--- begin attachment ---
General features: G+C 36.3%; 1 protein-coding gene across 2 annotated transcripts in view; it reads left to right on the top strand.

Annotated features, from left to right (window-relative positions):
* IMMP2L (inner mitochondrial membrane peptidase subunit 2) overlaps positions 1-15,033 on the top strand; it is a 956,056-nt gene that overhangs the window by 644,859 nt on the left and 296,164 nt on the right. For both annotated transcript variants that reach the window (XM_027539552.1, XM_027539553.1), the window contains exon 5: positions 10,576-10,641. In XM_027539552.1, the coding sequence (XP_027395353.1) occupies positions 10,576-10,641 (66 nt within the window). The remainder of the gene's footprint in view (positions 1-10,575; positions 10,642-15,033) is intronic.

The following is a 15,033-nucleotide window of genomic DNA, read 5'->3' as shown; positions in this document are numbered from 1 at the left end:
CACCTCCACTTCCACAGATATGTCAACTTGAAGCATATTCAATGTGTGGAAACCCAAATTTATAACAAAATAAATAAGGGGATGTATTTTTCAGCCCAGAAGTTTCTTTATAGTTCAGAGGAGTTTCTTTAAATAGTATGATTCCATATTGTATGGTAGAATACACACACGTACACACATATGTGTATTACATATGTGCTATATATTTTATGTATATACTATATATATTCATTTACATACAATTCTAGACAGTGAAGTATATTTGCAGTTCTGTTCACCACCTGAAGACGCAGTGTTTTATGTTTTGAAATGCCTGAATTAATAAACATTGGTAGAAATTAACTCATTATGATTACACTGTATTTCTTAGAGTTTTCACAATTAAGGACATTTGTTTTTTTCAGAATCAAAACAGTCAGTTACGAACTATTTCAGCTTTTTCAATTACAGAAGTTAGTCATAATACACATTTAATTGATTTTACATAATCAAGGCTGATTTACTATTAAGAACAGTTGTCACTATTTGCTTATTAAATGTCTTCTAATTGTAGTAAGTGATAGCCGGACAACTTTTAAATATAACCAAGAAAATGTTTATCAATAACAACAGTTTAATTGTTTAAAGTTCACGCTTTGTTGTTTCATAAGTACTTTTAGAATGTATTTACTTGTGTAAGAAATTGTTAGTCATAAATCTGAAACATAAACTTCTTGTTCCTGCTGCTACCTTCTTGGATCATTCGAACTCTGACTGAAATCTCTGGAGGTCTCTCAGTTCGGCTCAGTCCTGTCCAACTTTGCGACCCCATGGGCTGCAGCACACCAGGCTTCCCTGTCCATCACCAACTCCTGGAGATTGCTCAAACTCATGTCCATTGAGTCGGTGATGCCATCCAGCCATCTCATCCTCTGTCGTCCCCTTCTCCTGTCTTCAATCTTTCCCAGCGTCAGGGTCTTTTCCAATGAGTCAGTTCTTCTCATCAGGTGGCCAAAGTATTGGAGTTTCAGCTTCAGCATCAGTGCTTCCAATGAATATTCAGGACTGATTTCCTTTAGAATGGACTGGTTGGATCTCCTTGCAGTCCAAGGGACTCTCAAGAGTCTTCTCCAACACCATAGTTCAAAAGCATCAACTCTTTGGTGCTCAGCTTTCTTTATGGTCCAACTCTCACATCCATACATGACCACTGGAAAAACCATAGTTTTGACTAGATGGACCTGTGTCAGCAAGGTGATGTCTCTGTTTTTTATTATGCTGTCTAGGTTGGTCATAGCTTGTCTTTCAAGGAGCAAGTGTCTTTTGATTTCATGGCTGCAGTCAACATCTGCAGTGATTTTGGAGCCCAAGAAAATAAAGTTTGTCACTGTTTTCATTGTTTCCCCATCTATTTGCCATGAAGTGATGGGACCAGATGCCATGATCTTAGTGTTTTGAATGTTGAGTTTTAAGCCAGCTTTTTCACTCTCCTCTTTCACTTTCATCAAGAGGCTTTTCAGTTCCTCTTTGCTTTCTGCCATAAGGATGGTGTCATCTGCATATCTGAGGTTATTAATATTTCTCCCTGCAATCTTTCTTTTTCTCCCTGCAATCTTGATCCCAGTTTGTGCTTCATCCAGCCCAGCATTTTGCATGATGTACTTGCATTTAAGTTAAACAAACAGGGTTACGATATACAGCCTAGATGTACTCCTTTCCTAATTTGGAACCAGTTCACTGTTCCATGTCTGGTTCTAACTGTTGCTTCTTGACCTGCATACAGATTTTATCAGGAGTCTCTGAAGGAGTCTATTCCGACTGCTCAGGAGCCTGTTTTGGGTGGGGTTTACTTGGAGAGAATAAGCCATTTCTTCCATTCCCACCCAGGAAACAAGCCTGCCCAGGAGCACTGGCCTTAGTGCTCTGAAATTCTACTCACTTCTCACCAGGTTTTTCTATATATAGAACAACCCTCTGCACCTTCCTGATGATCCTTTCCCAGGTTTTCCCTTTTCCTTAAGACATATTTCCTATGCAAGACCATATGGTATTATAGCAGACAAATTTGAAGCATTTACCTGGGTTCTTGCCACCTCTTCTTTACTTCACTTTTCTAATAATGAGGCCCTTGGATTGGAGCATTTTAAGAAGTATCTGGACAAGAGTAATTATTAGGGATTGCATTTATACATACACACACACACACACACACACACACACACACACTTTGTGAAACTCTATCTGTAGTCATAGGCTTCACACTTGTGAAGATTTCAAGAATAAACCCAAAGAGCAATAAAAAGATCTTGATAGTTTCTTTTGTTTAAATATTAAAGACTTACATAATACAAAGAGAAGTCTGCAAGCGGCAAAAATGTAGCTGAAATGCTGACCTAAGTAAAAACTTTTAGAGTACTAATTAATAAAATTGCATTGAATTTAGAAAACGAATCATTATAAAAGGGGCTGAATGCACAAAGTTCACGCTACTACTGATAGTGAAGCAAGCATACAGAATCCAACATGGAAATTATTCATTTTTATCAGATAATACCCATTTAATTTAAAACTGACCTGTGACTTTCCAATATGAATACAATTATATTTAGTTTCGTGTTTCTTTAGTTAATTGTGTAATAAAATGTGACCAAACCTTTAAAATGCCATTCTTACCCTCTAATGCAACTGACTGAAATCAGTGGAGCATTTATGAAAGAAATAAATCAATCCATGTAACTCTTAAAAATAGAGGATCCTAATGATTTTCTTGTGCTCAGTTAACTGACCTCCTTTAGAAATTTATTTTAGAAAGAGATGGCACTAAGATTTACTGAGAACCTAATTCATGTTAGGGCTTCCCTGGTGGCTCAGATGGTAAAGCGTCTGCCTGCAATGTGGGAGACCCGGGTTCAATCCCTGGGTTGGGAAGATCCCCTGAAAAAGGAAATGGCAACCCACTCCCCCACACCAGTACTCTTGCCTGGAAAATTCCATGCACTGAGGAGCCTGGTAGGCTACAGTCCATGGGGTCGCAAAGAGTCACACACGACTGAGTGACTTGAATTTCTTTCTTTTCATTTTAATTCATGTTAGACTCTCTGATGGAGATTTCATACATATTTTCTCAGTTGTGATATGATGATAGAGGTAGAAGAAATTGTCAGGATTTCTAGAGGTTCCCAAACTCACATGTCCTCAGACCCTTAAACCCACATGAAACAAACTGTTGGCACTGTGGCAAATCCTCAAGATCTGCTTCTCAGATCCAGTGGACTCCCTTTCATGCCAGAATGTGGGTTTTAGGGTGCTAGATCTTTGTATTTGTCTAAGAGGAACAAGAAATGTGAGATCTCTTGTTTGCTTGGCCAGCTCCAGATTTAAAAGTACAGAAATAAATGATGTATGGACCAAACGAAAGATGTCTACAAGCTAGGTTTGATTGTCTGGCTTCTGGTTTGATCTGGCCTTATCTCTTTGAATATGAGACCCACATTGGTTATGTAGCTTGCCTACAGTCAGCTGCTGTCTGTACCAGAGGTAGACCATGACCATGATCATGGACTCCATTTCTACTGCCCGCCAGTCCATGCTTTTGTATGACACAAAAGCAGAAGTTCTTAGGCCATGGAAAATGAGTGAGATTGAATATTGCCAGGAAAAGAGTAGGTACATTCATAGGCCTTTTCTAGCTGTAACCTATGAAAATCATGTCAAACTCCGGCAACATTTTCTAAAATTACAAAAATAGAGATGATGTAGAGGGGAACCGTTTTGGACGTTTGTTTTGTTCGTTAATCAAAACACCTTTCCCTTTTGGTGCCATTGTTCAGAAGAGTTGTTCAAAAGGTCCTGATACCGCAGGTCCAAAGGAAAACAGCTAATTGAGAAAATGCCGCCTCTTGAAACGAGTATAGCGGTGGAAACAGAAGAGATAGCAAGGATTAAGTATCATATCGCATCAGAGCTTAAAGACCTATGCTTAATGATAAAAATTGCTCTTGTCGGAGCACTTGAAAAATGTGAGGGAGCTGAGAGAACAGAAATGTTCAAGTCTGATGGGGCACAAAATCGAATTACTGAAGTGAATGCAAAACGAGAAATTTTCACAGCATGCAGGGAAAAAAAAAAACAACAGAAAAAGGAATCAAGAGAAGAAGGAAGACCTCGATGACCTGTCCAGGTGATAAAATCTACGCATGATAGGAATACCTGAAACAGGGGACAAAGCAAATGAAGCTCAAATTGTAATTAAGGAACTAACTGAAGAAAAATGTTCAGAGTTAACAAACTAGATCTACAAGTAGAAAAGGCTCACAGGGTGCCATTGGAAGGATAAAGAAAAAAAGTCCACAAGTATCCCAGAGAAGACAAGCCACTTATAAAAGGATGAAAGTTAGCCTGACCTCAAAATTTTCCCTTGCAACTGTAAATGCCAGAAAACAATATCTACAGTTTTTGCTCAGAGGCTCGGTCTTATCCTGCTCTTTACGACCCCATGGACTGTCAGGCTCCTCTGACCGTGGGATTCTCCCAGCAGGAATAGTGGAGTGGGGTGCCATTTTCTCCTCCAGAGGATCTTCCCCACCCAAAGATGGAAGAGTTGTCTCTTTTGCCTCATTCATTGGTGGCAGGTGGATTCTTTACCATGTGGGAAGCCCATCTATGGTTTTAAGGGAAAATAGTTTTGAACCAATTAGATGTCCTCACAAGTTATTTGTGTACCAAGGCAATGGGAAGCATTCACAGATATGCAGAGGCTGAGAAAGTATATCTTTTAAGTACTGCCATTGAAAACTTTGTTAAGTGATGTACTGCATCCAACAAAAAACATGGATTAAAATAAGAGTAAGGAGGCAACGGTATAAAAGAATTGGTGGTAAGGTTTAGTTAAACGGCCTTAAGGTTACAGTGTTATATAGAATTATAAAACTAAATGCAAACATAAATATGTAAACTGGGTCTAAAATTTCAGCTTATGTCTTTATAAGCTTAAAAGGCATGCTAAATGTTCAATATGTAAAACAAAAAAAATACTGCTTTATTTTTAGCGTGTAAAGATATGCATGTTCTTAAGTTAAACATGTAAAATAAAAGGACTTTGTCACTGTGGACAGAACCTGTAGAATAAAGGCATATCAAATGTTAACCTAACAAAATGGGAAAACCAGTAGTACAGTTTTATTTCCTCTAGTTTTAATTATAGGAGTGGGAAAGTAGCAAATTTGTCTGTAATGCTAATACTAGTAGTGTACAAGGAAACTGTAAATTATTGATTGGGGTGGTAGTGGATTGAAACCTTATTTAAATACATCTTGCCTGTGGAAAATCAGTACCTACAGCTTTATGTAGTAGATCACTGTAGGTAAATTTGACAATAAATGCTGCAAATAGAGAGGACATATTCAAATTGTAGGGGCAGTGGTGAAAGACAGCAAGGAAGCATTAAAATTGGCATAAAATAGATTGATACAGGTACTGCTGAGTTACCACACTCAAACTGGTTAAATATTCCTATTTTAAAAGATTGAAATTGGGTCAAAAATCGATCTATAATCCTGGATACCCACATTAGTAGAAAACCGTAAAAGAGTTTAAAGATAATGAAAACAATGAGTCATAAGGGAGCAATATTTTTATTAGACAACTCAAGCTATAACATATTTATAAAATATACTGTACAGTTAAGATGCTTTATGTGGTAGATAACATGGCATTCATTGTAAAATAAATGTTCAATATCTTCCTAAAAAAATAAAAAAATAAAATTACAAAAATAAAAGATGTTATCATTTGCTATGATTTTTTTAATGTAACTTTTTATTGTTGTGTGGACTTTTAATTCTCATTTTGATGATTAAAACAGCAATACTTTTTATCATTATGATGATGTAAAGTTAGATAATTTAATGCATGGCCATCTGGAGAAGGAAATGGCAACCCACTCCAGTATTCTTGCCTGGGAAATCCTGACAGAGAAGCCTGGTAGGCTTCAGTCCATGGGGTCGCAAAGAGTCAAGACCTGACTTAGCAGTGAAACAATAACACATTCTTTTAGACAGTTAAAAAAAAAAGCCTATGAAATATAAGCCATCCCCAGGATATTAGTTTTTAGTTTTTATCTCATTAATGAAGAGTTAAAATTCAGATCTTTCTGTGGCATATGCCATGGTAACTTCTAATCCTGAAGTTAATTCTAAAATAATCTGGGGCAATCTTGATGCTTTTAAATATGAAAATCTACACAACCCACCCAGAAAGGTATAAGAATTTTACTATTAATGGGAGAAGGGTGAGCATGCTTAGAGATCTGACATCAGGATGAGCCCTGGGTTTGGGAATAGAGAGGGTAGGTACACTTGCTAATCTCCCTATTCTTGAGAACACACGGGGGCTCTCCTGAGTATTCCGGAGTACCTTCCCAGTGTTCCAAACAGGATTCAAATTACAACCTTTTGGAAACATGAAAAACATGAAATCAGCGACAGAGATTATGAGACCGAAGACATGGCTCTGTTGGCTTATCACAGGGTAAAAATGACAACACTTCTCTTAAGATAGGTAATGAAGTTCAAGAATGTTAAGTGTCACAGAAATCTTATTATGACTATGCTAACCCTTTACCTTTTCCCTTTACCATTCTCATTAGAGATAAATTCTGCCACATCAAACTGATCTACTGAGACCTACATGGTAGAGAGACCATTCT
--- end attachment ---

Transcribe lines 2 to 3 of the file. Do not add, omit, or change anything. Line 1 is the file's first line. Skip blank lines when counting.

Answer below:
Annotated features, from left to right (window-relative positions):
* IMMP2L (inner mitochondrial membrane peptidase subunit 2) overlaps positions 1-15,033 on the top strand; it is a 956,056-nt gene that overhangs the window by 644,859 nt on the left and 296,164 nt on the right. For both annotated transcript variants that reach the window (XM_027539552.1, XM_027539553.1), the window contains exon 5: positions 10,576-10,641. In XM_027539552.1, the coding sequence (XP_027395353.1) occupies positions 10,576-10,641 (66 nt within the window). The remainder of the gene's footprint in view (positions 1-10,575; positions 10,642-15,033) is intronic.